Imagine that you have a computer program that tells you how many first and second class stamps to place on a package so that the excess postage is minimised. Actually, there is such a program that you can use and the link to it is HERE. Have a go. The default value of first class postage is 34 pence. The default second class postage is 23 pence. It was, and should be, 24 pence, but I have changed it to 23 pence for the sake of this puzzle. You can think about that and perhaps tell me why I found it necessary to change it.

The stamp program is not essential to do this puzzle but it may help.

Now here is the puzzle:

You can only use stamps with a value of 34 and 23 pence which means to say that if you want, for example, to make up a postage of 97 pence, the best you can do is to use three 34-pence stamps which makes 102 pence. So your excess postage is 5 pence. Many values of postage will work out correctly and you will not have to pay more than the correct postage. In fact, for very high values it is guaranteed that every single value can be attained without any excess. So what is the highest value of postage that cannot be made exactly using those values of stamps?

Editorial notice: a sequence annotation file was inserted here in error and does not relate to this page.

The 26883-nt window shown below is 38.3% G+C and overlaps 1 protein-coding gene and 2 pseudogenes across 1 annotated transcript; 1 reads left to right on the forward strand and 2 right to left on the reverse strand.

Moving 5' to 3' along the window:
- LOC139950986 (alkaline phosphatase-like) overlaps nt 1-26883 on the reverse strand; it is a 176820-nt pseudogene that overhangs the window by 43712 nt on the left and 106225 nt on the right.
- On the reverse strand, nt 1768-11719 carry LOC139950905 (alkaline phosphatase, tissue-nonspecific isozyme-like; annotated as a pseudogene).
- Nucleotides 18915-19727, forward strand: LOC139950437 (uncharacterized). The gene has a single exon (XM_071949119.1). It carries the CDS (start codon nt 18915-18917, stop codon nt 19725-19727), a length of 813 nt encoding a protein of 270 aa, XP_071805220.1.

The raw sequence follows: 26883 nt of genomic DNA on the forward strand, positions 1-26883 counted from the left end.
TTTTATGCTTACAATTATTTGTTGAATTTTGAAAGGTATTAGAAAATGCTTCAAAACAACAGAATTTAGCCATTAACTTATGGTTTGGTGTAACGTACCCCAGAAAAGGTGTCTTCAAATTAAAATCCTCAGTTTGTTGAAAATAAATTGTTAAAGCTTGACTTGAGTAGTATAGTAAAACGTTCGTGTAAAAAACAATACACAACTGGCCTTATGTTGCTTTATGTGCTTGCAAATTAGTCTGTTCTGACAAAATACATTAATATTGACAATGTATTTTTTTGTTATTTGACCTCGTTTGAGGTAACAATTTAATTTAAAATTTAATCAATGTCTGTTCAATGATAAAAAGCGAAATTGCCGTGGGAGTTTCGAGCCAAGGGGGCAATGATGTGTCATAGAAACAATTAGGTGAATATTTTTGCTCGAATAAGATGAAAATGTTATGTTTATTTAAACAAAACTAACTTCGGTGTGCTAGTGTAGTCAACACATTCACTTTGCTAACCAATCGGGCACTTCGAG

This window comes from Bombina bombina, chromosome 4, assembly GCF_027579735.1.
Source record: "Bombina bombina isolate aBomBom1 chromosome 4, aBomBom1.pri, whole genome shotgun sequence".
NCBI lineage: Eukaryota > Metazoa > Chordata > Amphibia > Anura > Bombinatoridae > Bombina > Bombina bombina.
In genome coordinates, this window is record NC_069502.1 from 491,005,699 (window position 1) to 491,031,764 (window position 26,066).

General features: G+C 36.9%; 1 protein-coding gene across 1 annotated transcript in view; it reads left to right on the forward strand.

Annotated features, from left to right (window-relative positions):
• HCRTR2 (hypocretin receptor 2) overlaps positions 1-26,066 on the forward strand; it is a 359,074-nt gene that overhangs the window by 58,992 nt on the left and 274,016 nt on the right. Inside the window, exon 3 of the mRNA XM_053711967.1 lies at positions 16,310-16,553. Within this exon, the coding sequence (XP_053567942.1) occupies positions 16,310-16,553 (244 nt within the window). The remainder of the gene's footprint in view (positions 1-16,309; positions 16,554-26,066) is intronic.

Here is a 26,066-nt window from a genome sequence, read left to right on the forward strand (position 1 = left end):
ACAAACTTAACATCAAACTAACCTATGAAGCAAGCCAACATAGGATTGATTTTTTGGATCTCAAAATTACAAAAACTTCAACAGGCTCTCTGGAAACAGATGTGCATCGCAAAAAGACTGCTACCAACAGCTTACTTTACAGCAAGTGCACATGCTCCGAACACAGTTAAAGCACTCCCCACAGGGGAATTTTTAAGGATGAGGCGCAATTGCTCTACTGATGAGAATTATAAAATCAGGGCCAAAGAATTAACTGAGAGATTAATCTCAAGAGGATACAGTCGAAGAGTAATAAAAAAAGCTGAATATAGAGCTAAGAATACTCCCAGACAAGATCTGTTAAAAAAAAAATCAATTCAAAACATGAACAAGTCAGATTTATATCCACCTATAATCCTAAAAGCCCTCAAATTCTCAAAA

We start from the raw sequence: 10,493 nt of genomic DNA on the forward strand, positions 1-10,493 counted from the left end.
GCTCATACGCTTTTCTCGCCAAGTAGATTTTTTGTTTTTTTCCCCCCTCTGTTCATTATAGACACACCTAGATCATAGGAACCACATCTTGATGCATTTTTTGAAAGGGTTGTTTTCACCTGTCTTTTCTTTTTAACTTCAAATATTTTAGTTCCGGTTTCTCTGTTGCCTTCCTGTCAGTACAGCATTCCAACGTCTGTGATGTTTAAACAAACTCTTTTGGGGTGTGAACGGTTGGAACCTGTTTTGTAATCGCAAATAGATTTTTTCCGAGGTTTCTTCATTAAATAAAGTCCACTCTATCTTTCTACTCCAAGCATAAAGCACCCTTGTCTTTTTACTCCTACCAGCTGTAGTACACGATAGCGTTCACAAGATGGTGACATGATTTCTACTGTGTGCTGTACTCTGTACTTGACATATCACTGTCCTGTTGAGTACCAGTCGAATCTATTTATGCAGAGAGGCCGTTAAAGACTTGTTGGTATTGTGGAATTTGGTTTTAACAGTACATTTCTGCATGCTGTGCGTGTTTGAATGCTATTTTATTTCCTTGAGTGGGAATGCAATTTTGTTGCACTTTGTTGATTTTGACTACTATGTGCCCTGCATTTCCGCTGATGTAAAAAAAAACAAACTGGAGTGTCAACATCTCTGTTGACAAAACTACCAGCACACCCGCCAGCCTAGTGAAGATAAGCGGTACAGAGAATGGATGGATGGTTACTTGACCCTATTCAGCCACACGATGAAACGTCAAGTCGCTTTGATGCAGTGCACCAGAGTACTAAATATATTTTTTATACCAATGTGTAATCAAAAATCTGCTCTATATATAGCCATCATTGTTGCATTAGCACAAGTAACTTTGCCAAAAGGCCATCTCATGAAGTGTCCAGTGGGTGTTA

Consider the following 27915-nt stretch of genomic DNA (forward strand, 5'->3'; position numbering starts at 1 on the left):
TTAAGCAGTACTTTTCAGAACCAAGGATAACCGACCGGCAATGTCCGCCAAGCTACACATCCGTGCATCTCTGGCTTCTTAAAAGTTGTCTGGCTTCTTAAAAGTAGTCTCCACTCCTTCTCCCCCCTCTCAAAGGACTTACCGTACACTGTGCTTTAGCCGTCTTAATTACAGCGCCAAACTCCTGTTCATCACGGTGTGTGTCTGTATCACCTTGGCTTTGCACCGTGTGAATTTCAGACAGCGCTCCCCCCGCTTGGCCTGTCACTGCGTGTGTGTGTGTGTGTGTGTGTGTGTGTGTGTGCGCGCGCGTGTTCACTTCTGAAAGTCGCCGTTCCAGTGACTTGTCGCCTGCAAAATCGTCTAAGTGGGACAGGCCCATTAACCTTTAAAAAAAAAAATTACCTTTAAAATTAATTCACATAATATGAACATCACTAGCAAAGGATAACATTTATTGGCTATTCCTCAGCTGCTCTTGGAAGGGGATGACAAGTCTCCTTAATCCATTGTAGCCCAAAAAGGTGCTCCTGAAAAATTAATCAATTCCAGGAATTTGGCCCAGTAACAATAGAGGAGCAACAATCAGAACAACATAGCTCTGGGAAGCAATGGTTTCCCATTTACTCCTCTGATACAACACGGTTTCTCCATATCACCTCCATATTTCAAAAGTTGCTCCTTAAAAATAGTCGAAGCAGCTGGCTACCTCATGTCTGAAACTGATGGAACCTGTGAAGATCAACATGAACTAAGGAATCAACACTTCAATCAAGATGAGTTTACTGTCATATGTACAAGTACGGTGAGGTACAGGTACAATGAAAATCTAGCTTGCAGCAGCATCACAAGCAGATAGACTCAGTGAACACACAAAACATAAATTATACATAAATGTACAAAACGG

There is an interesting formula for this problem. It is


where A and B are the stamp values without common factors. In this case A and B are 23 and 34 and the answer is 22*33-1 which is 725 pence. You were not expected to know the formula but there are other trial and error methods.

I had to change the value of the second class stamp because if it remained at 24 pence (common factor 2) it would not be possible to place a limit on all the unobtainable odd values of postage.

I received two correct answers, one from John Stafford and one from Christopher Broughton (my nephew, not a member) so there was no prize draw this month.

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